Where does the Iditarod start? It depends on the weather

You’d think a race that’s been taking place since 1973 would have a starting line that never changes, but that’s not the case for the Iditarod — it has several starts, and some of these change from year to year.

The National Historic Iditarod Trail begins right here in Seward (see photo). Originally a mail and supply route, the trail became, in 1925, “a life saving highway for epidemic-stricken Nome. Diphtheria threatened and serum had to be brought in . . . by intrepid dog mushers and their faithful hard-driving dogs.” This one trip inspired today’s Iditarod, or what is called “The Last Great Race.”

The ceremonial start of the race is 125 road miles north in downtown Anchorage, and this past Saturday mushers took off down 4th Avenue while an announcer introduced each musher and team. Snow is trucked in so sleds can roll along the road, and bundled-up crowds gather on both sides to cheer the mushers and their teams on.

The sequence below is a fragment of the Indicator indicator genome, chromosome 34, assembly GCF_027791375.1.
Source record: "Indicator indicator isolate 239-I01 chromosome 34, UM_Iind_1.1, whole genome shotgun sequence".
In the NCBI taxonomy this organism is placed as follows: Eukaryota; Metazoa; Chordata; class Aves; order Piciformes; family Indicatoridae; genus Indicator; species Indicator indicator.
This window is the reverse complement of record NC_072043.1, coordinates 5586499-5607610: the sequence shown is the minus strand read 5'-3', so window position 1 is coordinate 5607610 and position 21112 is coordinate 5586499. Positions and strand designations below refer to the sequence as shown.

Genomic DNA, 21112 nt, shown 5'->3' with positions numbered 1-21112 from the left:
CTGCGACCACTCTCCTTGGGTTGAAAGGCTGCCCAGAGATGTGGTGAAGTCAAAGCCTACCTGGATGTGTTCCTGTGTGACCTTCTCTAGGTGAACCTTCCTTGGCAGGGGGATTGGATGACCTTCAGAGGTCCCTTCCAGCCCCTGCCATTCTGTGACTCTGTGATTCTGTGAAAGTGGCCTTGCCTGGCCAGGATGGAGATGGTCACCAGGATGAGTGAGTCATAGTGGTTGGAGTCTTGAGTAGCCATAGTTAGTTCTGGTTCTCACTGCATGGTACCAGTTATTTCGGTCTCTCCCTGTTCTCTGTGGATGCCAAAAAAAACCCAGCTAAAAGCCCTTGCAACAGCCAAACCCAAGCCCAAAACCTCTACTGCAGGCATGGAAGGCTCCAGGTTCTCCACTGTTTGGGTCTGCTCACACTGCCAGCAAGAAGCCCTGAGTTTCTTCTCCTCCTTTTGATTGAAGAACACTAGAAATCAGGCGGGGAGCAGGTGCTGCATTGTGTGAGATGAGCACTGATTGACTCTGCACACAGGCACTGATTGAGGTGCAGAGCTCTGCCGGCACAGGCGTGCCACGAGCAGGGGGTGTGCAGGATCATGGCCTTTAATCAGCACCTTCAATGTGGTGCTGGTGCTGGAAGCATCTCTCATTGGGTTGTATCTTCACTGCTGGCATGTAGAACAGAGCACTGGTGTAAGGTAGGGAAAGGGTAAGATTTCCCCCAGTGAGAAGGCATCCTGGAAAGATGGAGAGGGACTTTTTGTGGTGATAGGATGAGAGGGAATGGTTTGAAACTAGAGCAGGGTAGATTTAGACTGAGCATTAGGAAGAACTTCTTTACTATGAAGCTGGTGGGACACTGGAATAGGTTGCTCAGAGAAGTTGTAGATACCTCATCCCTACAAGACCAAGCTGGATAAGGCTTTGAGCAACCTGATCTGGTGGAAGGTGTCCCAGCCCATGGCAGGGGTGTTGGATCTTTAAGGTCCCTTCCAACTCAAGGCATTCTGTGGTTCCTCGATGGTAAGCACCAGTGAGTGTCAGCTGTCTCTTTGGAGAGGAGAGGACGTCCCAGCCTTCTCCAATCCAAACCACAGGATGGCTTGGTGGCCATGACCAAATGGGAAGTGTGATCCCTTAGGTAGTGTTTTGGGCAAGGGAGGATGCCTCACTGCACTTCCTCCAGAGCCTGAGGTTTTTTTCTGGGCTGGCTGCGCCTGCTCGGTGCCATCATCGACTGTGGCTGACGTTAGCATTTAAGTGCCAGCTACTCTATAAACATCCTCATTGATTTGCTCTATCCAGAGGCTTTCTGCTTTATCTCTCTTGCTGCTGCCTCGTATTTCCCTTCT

Mushers ride to East Anchorage, where they load their teams in trucks and drive even farther north for the official start (or “restart”) of the race the next day. This location is what changes from year to year — usually the competitive start has been in Wasilla, a bedroom community of Anchorage. This year, however, the start was in Willow — 30 miles north of Wasilla. Msnbc reported in January that the move to Willow was due to urban sprawl and a warming climate — and is permanent.

The conditions have been so terrible that the race hasn’t restarted in Wasilla since 2002, and in 2003 the restart actually took place in Fairbanks — 200 miles north of Wasilla.

If Alaska continues to warm up, the Iditarod may be no more, but until then I imagine the competitive start will continue to be pushed north until there’s nowhere left to go.